Radjabov Jumps Ahead In Geneva

Radjabov Jumps Ahead In Geneva

| 14 | Chess Event Coverage

With two rounds to go, Teimour Radjabov is yet again the sole leader at the FIDE Grand Prix in Geneva, Switzerland. On Thursday he defeated Peter Svidler, who played inaccurately early on and quickly found himself in a strategically difficult endgame. 

Radjabov is back in the lead. | Photo: Valera Belobeev for WorldChess.

Radjabov's win brought him in a most luxurious position, since finishing with two draws will almost certainly make him joint, or even sole winner in Geneva. The round saw a small upset as Riazantsev won again, this time vs Li Chao. On board eight Eljanov bounced back with an excellent win over Salem.

Geneva Grand Prix | Round 7 Results

Bo. No. Fed Name Rtg Pt. Result Pt. Fed Name Rtg No.
1 8 Harikrishna 2737 4 ½ - ½ 4 Grischuk 2761 4
2 12 Radjabov 2724 4 1 - 0 Svidler 2749 5
3 2 Mamedyarov 2800 ½ - ½ Nepomniachtchi 2742 6
4 17 Riazantsev 2654 3 1 - 0 Li Chao 2735 10
5 3 Giri 2775 3 ½ - ½ 3 Aronian 2809 1
6 9 Adams 2736 3 ½ - ½ 3 Jakovenko 2703 14
7 16 Hou Yifan 2666 2 ½ - ½ 3 Gelfand 2728 11
8 7 Eljanov 2739 1 - 0 Salem 2638 18
9 13 Inarkiev 2707 ½ - ½ Rapport 2694 15

In his post-game interview, Teimour Radjabov revealed that he has been working a lot on his time management in recent months. ("At the top level every little detail matters.") He was getting into time trouble too often, and that needed to change.

It seems to be helping. Radjabov is putting his opponents under pressure both on the board and on the clock, in Geneva.


Radjabov scored his third win in the tournament vs Svidler. | Photo: Valera Belobeev for WorldChess.

His win over Peter Svidler was also a psychological success. "My opening choice was quite clever, even though it looks strange," Radjabov said. "I was just hoping to get some kind of slight press, with the positions that Peter doesn't really like to play. I think when I played 6.dxc3 his mood was already very much down."

It was an endgame that looks harmless indeed, but more importantly, there are almost no chances for Black to create dynamics. Maybe that's why both Ulf Andersson and Anthony Miles tried it more than once, as White.

Today, Radjabov showed what happens when Black isn't careful.

FIDE Press Officer Goran Urosevic spoke with Teimour Radjabov after the game.

After two consecutive losses. Pavel Eljanov is back in business. He defeated Salem Saleh, whose Benoni failed in a standard way: the typical e4-e5 break came at a moment when it was more or less decisive.

"17...h5 was a mistake," Eljanov said, after analysing for quite a while with his opponent. "After 18.h4 I have a very clear plan and also, Black's king is weak."

The alternative for Salem was a plan with both ...g5 and ...f5. "I liked my position but I wasn't totally sure what's going on," said Eljanov.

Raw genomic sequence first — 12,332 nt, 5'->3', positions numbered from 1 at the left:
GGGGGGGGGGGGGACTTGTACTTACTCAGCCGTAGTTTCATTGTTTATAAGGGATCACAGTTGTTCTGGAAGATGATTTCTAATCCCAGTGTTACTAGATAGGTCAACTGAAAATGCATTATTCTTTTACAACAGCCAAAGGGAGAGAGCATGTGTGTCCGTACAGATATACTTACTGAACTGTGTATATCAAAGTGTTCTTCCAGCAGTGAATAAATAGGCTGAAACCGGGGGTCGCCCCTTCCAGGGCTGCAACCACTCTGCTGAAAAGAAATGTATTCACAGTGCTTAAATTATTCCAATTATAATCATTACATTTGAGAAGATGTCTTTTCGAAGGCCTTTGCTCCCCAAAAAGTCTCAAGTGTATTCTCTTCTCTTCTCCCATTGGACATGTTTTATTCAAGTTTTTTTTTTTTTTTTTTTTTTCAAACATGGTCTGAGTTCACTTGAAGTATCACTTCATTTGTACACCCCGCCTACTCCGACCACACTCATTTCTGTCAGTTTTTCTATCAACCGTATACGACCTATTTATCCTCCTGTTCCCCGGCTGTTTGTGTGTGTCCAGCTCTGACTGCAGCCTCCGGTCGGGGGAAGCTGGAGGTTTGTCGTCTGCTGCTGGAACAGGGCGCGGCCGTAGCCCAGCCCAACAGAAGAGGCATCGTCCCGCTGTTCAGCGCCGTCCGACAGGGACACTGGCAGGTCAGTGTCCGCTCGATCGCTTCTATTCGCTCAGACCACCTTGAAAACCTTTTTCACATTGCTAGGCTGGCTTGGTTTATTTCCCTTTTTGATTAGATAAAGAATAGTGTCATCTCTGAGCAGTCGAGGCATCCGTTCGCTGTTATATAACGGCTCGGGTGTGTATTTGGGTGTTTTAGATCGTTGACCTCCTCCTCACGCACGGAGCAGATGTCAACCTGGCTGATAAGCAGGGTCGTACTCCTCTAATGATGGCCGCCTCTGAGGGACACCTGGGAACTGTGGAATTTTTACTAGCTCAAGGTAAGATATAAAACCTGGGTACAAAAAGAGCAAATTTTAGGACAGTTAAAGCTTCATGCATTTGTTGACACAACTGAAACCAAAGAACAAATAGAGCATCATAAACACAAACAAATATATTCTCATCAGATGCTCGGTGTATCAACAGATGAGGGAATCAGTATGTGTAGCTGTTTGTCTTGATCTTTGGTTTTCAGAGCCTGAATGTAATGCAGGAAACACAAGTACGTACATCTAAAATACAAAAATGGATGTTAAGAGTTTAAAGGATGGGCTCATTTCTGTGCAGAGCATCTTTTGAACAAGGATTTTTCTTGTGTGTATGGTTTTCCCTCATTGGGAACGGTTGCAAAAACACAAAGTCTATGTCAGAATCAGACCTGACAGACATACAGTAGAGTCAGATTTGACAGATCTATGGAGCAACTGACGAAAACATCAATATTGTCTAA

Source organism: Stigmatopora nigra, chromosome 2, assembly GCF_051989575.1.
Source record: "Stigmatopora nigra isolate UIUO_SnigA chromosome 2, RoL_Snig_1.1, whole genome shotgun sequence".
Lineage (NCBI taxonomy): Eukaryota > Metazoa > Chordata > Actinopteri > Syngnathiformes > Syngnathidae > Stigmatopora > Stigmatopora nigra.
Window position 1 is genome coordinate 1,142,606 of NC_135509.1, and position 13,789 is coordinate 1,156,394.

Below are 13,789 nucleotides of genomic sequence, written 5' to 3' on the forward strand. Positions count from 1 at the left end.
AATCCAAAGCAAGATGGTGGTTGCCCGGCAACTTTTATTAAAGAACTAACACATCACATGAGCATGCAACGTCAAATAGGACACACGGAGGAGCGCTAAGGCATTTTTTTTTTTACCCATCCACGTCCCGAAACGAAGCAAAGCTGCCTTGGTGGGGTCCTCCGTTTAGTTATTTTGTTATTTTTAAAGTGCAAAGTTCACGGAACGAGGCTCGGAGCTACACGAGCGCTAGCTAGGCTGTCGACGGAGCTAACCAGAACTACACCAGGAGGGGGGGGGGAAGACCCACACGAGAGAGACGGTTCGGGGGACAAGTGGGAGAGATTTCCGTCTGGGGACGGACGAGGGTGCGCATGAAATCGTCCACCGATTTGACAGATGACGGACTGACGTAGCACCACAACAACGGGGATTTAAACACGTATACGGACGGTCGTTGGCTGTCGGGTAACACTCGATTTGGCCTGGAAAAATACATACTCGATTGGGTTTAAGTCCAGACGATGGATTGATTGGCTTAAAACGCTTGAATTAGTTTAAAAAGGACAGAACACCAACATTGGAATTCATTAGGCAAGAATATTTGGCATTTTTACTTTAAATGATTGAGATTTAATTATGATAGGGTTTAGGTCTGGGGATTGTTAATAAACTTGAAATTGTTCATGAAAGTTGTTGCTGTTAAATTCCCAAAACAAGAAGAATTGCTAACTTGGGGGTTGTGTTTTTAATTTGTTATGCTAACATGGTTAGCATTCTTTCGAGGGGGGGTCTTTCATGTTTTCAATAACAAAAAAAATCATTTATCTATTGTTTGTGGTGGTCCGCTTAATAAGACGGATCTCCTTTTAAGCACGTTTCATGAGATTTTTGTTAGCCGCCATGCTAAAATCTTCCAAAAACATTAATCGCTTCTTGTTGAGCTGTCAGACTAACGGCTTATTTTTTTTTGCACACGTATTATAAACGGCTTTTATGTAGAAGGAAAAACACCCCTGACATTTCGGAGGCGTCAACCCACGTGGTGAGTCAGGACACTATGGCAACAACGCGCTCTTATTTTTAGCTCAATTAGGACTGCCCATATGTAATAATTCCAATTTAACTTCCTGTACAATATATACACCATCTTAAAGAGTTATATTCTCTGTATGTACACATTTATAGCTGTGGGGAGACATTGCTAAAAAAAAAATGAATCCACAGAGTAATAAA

Eljanov and Salem analysing their game. | Photo: Valera Belobeev for WorldChess.

Eljanov was of course feeling good after this game. "I was quite dissatisfied with the quality of my play in the previous rounds. I just tried to play a normal game. Today I played OK at least."

WGM Anna Burtasova spoke with Pavel Eljanov after the game.

In the previous round Alexander Riazantsev scored his first win in the whole Grand Prix series, and the very next day he won again. Well prepared for Li Chao's Schlechter System, Riazantsev got both the bishop pair and pressure on an isolated queen's pawn. What more to wish for?

Li Chao managed to limit the damage as he reached an endgame with rooks and opposite-colored bishops, but White was still better thanks to the pressure on f7. Riazantsev traded the bishops, but the rook endgame and even the queen endgame was drawn—theoretically.

In this game, Riazantsev's perseverance paid off.


Riazantsev won his second game in a row. | Photo: Valera Belobeev for WorldChess.

The other games ended in draws. Shakhriyar Mamedyarov and Ian Nepomniachtchi split the point after a spectacular queen sacrifice that led to a perpetual check. Nepomniachtchi: "I thought: if I lose after 26.Qxd5 at least it's not some boring game!"

FIDE Press Officer Goran Urosevic spoke with the players after the game.

Geneva Grand Prix | Round 7 Standings

Rk SNo Fed Name Rtg Perf Pts
1 12 Radjabov, Teimour 2724 2926 5
2-3 4 Grischuk, Alexander 2761 2837 4,5
2-3 8 Harikrishna, Pentala 2737 2848 4,5
4-6 2 Mamedyarov, Shakhriyar 2800 2783 4
4-6 6 Nepomniachtchi, Ian 2742 2774 4
4-6 17 Riazantsev, Alexander 2654 2757 4
7-14 1 Aronian, Levon 2809 2741 3,5
7-14 3 Giri, Anish 2775 2713 3,5
7-14 5 Svidler, Peter 2749 2748 3,5
7-14 7 Eljanov, Pavel 2739 2724 3,5
7-14 9 Adams, Michael 2736 2722 3,5
7-14 10 Li Chao 2735 2737 3,5
7-14 11 Gelfand, Boris 2728 2738 3,5
7-14 14 Jakovenko, Dmitry 2703 2746 3,5
15 13 Inarkiev, Ernesto 2707 2658 3
16 16 Hou Yifan 2666 2599 2,5
17 15 Rapport, Richard 2694 2537 2
18 18 Salem, Saleh 2638 2485 1,5

Round eight, on Friday, has these pairings: Radjabov-Riazantsev, Grischuk-Mamedyarov, Li Chao-Harikrishna, Nepomniachtchi-Aronian, Gelfand-Eljanov, Jakovenko-Inarkiev,  Hou Yifan-Giri, Rapport-Adams, and Salem-Svidler.

The Geneva Grand Prix takes place July 6-15 in the Hotel Le Richemond in Geneva. The prize fund is €130,000 / $148,520. The time control is 100 minutes for the first 40 moves, 50 minutes for the next 20 moves and then 15 minutes for the rest of the game plus an additional 30 seconds per move starting from move 1.

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